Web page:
Original public version 1.3 2000-06-30
The "CALS Table Model" is the most widely adopted industry SGML representation for tables. It was developed by the CALS Industry Steering Group Electronic Publishing Committee (EPC). Its basis was a minimal description and example of a table from the prior Mil-M-38784B specification for producing technical manuals. The incomplete specification of the semantics associated with the table model allowed too much freedom for vendor interpretation, and resulted in problems with interchange. SGML-Open (now OASIS) surveyed the implementing vendors to identify differences, as the initial step toward reaching a common interpretation. The next step was an updated CALS Table Model Document Type Definition and semantics. Both are now available from OASIS.
1. EPC Table Subcommittee |
2. Table Guidance from MIL-M-38784B |
3. Beyond Guidance, Existing Tables |
4. Mistakes with the CALS Table Model |
5. DoD Abandoned the Generic Technical Manual DTD |
6. Implementation Differences |
7. Corrective Action |
8. Biographic Data
The EPC was made up of industry and military service representatives. Some represented traditional military document printing agencies. Others represented electronic publishing organizations. SGML itself was new. The EPC was responsible for the SGML technical content of the MIL-M-28001A overriding SGML specification for CALS. The "MIL-M-38784B conforming" DTD was part of 28001A. At that time, the CALS intent for all their technical manuals was to use that DTD to achieve system-neutral interchange of content and structure.
An EPC subcommittee, of which I was co-chair and a major contributor, designed the CALS Table Model in 1989-1990. Our minimal requirements guidance came from MIL-M-38784B, Technical Manuals, Guide for the Preparation. That guidance was in essence, do what the prototype table did:
Many legacy technical manuals included far richer table models, even though they had been approved as 38784-conforming (often to an earlier version.) We examined tables in a sample of other technical manuals and noted significant variety. Often the tables appeared as artwork, with marks such as revision indications added wherever whitespace was available.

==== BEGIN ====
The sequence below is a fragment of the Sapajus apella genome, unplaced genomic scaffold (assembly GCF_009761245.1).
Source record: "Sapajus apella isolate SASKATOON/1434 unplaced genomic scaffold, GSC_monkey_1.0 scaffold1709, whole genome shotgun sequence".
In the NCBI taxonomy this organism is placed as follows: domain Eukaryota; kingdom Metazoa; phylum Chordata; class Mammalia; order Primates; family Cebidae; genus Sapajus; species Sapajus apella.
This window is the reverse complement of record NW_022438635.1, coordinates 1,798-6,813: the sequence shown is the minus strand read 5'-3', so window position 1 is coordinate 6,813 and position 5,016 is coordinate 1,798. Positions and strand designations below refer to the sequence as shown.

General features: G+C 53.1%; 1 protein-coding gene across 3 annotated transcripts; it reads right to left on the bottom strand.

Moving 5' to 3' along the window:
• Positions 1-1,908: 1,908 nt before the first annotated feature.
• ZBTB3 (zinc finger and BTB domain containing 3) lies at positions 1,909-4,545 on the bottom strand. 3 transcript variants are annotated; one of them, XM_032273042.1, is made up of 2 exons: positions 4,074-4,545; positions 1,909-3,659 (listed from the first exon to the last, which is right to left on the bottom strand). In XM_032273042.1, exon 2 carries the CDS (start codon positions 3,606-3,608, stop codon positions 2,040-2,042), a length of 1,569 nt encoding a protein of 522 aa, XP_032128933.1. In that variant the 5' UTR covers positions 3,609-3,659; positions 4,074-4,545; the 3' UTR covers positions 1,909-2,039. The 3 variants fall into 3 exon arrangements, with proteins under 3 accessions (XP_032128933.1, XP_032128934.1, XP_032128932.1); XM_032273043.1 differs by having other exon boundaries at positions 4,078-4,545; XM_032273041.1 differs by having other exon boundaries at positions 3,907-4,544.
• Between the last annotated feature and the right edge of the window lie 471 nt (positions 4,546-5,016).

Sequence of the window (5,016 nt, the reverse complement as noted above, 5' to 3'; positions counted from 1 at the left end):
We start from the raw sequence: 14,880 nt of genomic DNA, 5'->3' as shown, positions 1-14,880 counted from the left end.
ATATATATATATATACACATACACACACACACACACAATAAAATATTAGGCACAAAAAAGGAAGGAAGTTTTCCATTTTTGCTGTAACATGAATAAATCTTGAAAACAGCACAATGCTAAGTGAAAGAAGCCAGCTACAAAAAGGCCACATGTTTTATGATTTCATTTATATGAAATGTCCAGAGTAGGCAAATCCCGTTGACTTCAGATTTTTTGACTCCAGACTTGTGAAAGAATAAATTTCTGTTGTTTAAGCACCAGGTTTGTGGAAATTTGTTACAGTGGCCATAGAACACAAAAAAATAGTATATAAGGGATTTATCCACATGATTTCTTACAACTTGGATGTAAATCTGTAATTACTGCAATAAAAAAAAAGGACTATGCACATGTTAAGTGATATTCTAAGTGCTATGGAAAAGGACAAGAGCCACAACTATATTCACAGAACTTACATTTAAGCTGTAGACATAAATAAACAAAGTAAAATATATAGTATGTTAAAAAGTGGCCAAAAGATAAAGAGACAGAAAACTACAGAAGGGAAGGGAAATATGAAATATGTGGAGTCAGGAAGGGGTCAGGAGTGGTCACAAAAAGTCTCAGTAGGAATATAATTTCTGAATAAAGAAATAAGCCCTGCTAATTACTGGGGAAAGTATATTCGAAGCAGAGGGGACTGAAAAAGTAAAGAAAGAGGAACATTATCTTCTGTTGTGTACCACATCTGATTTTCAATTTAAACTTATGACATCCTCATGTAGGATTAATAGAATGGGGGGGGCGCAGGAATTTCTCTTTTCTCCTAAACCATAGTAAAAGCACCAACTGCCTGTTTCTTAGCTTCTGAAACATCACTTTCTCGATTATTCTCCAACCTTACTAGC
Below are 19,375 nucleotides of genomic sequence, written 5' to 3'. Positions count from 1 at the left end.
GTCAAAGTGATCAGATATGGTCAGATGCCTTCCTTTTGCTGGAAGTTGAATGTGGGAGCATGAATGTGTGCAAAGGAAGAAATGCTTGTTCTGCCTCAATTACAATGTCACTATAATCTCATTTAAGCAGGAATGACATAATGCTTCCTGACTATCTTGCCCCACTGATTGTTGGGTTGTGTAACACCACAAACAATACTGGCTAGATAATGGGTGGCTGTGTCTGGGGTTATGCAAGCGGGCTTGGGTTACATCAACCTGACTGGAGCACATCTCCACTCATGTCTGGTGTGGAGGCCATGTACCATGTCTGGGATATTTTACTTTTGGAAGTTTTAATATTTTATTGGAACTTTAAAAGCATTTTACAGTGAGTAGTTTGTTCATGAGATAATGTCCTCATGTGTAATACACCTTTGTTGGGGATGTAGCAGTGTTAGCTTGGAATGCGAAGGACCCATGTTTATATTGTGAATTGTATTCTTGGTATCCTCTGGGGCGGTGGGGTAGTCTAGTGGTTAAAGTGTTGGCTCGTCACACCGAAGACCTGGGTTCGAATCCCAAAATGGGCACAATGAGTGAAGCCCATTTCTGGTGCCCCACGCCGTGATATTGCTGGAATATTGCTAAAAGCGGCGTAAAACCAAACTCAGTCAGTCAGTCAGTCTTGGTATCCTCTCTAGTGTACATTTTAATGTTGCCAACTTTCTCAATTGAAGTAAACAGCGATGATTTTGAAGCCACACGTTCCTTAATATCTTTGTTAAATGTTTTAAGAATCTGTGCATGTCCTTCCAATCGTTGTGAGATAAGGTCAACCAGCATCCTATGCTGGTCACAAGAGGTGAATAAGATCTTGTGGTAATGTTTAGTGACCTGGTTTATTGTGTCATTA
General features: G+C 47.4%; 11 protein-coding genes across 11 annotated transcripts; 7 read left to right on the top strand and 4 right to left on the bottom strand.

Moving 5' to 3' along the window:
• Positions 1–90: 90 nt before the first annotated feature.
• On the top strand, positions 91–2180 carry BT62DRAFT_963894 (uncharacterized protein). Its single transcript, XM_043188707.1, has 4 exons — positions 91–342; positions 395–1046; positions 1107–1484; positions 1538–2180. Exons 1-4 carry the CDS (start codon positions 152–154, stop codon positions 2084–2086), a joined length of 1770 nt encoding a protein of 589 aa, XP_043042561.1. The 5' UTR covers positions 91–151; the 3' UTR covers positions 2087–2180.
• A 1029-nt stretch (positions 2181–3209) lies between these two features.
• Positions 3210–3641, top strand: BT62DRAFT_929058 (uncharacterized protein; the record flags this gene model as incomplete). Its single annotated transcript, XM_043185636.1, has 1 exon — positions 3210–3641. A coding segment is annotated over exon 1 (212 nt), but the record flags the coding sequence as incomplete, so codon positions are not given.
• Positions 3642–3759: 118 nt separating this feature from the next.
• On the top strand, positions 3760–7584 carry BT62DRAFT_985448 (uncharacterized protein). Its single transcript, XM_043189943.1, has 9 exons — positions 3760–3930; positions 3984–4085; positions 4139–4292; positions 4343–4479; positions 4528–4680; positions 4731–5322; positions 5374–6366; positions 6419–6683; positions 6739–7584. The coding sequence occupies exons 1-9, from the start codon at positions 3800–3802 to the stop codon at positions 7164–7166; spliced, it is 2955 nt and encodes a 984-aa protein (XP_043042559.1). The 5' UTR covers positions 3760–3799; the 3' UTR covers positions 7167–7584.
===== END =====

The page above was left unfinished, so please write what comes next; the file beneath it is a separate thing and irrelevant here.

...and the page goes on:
The military wished to preserve their change-page model for legacy paper document updating. This had some impact on the table model design:
We rejected the desire for some table pages as graphics with only the changed pages of that table tagged. Instead, a legacy table design that doesn't match the DTD can be tagged as a complete sequence of full-page graphics. In the published CALS Table Model, such a table could not have an explicit title, as it was part of the graphic.
The means to associate presentation to that DTD was designed in 28001A. The Output Specification was a DTD for specifying formatting characteristics. A Formatted Output Specification Instance (FOSI) written to that OS DTD would convey the presentation information for any document tagged to that 38784 DTD. Many of the geometric attributes in the CALS Table Model were provided with the expectation that they would simplify the preparation of a FOSI for it that would be reusable in other FOSIs.
We did not have detailed implementation experience with the CALS Table Model, though several other members and I had done prototypes as it evolved. None of us were funded by government contract to develop the model.
The consequence of this decision was loss of design control. That table model was nominally adopted by most other groups preparing industry or DoD DTDs. Most of the elements and attributes were copied into the other DTDs, and modified for the perceived needs of the individual DTDs.
Many of those changes had significant impact on the table implementations. Some added to interoperability problems.
Writing the containing specification MIL-M-28001A was the responsibility of the government. The assigned staff did not understand the nuances of SGML nor the DTD, much less the table model. After EPC repeatedly expressed concern, cognizance for 28001 went to the Air Force. Their contractor made major improvements, but several errors crept into the table model when 28001B was released 26 June 1993.
About that time, MIL-M-38784C was evolving, based on the example DTD of 28001A, rather than the 38784B-conforming DTD. That example DTD had significant SGML shortcomings compared to the one the EPC had focused on when the 38784B conforming DTD was part of 28001. A single set of semantics was used to cover both DTDs, regardless of their differences. No consistency checks were apparent. Progressively less rigorous review of the semantics occurred in these several flavors. The errors in 28001A were repeated later when the example DTD was moved into MIL-HDBK-28001 (30 June 1995).